Warm weather kept hundreds of people at the park later than usual. The numbers of protesters who "occupy" the park ? that is, sleep there overnight ? has grown, but not nearly as fast as the number who come during the day and stay well into the night.

At the camp's aid station, a volunteer who gave his name as Kat organized medical supplies. Kat explained that he rides the ferry from Staten Island whenever he doesn't have work and volunteers his skills in wilderness first aid, to help care for the blisters, cuts and colds that come from living outside. Kat praised the occupiers, saying those who are living in the park have kept the protest's momentum alive. "The only thing that keeps this moving is the sheer tenacity of these people," Kat said. "It's clumsy and slow, but they keep it going."

On Oct. 7, as the crowd swelled before the weekend marches, Jess Horner stood on a park wall in a suit. Horner, a licensed clinical social worker, earned a master's degree in social work from Columbia University but has been unemployed for the better part of a year. Every day, when she finishes another round of job interviews, she comes to the park and holds a sign that reads "Licensed Social Worker with No Job, No Health Care and Thousands of $ in Student Debt." "This is part of my job search," Horner said. "I come here [and] meet and connect with people with similar ideals," including protesting major cuts in social programs that focus on the poorest and highest-risk people.

As Occupy Wall Street becomes more organized and attracts more people like Horner and Kat, the movement will be challenged. Last week's cold rains gave way to a second round of unseasonably warm weather, but the cold, wet weather is soon to return. While the protesters have come up with methods to deal with the rain, many said they were worried that the bitter cold sure to come this winter will whittle the occupiers down to a devoted few. Mayor Michael Bloomberg said he thinks the weather will drive the protesters out but that in the meantime, they are allowed to stay. "This is the place where you can protest,? Bloomberg said at a Columbus Day parade.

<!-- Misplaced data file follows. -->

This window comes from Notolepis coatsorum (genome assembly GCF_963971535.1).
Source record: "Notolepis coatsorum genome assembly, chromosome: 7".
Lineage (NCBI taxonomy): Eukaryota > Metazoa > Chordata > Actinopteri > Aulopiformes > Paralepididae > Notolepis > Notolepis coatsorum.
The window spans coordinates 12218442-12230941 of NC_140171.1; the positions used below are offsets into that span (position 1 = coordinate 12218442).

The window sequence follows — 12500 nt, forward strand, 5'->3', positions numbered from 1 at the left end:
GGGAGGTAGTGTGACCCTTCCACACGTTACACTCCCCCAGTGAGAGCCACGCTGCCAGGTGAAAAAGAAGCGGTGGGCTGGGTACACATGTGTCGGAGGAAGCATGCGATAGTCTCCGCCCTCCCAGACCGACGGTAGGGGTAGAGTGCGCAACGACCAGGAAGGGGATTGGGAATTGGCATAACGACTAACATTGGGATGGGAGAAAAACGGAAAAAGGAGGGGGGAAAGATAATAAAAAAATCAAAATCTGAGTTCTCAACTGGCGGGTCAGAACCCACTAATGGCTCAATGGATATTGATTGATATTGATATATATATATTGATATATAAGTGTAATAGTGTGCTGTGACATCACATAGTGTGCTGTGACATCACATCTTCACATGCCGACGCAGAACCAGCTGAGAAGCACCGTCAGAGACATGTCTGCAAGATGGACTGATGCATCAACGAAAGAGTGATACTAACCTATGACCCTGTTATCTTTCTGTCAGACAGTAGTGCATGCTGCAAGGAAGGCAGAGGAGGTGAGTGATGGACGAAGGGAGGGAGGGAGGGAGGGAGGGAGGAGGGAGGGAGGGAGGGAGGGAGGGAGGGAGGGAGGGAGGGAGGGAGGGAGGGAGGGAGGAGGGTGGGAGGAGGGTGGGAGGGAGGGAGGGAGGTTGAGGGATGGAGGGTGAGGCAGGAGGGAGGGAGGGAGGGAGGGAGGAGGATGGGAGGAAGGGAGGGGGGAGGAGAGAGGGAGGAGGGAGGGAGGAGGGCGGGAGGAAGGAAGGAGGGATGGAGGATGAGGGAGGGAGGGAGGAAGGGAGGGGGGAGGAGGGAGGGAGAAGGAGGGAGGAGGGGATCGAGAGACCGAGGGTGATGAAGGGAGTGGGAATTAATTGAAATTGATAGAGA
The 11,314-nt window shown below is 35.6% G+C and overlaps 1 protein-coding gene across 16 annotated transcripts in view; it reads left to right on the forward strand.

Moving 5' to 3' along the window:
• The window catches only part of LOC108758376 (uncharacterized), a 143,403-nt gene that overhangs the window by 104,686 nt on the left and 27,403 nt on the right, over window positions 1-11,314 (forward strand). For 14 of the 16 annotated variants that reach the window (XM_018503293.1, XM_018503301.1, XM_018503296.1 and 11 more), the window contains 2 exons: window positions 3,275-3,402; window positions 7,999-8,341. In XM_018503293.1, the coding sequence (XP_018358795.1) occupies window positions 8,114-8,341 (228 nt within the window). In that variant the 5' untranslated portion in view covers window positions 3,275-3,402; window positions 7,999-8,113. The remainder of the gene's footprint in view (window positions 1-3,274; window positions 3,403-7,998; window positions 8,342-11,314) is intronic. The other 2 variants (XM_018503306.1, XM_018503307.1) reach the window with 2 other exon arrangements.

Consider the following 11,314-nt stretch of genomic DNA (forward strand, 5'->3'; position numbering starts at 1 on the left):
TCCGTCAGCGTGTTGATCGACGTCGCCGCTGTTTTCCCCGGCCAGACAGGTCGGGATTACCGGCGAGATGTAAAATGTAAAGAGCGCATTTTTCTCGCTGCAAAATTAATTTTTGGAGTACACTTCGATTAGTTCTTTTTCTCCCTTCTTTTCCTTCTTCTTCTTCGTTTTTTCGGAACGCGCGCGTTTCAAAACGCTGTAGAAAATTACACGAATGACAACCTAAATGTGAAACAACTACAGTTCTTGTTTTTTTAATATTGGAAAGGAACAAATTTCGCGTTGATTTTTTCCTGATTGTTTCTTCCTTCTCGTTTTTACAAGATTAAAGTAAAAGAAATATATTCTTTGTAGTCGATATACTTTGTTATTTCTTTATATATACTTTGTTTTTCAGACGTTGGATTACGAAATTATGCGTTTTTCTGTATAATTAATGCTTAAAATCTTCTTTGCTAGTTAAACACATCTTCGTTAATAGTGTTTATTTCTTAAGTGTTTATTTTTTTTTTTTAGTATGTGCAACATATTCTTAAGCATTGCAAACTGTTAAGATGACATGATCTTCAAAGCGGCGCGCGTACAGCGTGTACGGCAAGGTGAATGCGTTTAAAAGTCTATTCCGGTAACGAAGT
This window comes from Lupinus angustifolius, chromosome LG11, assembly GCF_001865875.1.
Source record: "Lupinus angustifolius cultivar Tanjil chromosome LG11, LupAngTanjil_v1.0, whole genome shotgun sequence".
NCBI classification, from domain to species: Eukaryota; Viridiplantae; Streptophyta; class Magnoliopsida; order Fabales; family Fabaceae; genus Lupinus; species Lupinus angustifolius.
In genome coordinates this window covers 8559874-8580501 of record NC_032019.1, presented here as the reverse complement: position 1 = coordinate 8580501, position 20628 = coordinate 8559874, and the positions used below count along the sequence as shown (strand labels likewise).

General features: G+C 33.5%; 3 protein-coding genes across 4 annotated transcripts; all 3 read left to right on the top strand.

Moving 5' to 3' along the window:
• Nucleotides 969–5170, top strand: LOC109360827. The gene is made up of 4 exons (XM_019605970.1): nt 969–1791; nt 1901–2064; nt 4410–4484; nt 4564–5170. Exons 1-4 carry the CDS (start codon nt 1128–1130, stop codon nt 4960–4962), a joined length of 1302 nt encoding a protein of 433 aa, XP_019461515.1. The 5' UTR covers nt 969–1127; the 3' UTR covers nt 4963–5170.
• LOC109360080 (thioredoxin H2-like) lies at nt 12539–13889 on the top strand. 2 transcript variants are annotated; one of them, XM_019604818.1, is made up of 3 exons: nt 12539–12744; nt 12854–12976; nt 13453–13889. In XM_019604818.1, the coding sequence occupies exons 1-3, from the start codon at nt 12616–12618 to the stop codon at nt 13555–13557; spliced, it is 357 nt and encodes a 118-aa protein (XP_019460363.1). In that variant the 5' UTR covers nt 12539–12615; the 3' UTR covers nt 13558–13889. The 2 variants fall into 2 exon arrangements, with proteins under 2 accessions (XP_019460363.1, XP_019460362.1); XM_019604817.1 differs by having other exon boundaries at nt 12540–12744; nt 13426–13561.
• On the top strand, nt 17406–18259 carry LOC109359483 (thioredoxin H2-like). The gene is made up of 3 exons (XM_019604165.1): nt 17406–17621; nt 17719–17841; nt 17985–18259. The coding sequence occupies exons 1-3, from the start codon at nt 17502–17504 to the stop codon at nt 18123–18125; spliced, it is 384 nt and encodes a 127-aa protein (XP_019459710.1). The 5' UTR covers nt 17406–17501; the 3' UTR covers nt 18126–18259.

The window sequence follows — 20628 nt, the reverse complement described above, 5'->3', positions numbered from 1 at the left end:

The Nation: Wall St. Protests Will Shape Politics
The Nation: Wall St. Protests Will Shape Politics : NPR

Quote:
When the organizers of Occupy Wall Street first gathered to discuss their plan of action, the strategy that resonated most came from those who had occupied squares in Madrid and Athens, Tunis and Cairo. According to David Graeber, one of Occupy Wall Street's organizers, "they explained that the model that seemed to work was to take something that seemed to be public space, reclaim it, and build up an organization and headquarters around [it]."

Six weeks later, on September 17, the occupation in downtown New York began, with scant attention, minimal and often derisive media coverage, and little expectation that it would light a spark where others had not. Now, in its fourth week, Occupy Wall Street has the quality of an exploding star: It is gathering energy in enormous and potent quantities, and propelling it outward to all corners of the country.

The protesters in the nascent movement have been criticized for being too decentralized and lacking a clear list of demands. But they are bearing witness to the corruption of our politics; if they made demands to those in power, it would suggest those in power could do something about it. This contradicts what is, perhaps, their most compelling point: that our institutions and politicians serve the top 1 percent, not the other 99.

The movement doesn't need a policy or legislative agenda to send its message. The thrust of what it seeks ? fueled both by anger and deep principles?has moral clarity. It wants corporate money out of politics. It wants the widening gap of income inequality to be narrowed substantially. And it wants meaningful solutions to the jobless crisis. In short, it wants a system that works for the 99 percent. Already Occupy Wall Street has sparked a conversation about reforms far more substantial than the stunted debate in Washington. Its energy will supercharge the arduous work other organizations have been doing for years, amplifying their actions as well as their agendas.

Occupy Wall Street is now in more than 800 cities and counting. Each encampment has its own character, from thousands marching in San Francisco to a handful gathering in Boise. These are authentic grassroots operations, so each one will reflect the local culture of protest while reproducing what seems right from the original.

Republicans have reacted bitterly.
The American Revolution Began Sept 17th
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Old 10-12-2011, 01:43 PM  
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Old 10-12-2011, 02:07 PM  
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Thats a good one!
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Old 10-12-2011, 02:32 PM  
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It would cost NYC a lot just to provide pooper-scoopers.